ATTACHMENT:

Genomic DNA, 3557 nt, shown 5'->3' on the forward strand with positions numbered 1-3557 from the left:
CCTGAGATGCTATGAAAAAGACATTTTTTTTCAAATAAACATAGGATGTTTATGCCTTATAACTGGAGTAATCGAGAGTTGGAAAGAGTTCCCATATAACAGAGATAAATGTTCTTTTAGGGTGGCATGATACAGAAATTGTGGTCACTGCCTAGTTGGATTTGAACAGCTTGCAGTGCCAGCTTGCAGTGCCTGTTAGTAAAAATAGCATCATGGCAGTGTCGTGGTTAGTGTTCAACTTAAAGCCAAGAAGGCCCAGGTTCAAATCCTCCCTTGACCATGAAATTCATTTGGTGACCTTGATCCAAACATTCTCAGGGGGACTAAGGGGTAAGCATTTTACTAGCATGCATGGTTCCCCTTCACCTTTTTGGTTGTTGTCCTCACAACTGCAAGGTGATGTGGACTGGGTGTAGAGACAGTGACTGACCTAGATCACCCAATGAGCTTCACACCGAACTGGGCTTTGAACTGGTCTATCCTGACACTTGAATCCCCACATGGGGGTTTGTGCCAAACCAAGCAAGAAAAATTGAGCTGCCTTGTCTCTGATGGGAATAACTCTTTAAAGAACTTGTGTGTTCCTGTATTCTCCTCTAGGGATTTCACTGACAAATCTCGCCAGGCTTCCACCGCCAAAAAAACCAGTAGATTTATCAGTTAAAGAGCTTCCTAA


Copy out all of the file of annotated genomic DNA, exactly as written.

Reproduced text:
Genomic DNA, 3557 nt, shown 5'->3' on the forward strand with positions numbered 1-3557 from the left:
CCTGAGATGCTATGAAAAAGACATTTTTTTTCAAATAAACATAGGATGTTTATGCCTTATAACTGGAGTAATCGAGAGTTGGAAAGAGTTCCCATATAACAGAGATAAATGTTCTTTTAGGGTGGCATGATACAGAAATTGTGGTCACTGCCTAGTTGGATTTGAACAGCTTGCAGTGCCAGCTTGCAGTGCCTGTTAGTAAAAATAGCATCATGGCAGTGTCGTGGTTAGTGTTCAACTTAAAGCCAAGAAGGCCCAGGTTCAAATCCTCCCTTGACCATGAAATTCATTTGGTGACCTTGATCCAAACATTCTCAGGGGGACTAAGGGGTAAGCATTTTACTAGCATGCATGGTTCCCCTTCACCTTTTTGGTTGTTGTCCTCACAACTGCAAGGTGATGTGGACTGGGTGTAGAGACAGTGACTGACCTAGATCACCCAATGAGCTTCACACCGAACTGGGCTTTGAACTGGTCTATCCTGACACTTGAATCCCCACATGGGGGTTTGTGCCAAACCAAGCAAGAAAAATTGAGCTGCCTTGTCTCTGATGGGAATAACTCTTTAAAGAACTTGTGTGTTCCTGTATTCTCCTCTAGGGATTTCACTGACAAATCTCGCCAGGCTTCCACCGCCAAAAAAACCAGTAGATTTATCAGTTAAAGAGCTTCCTAA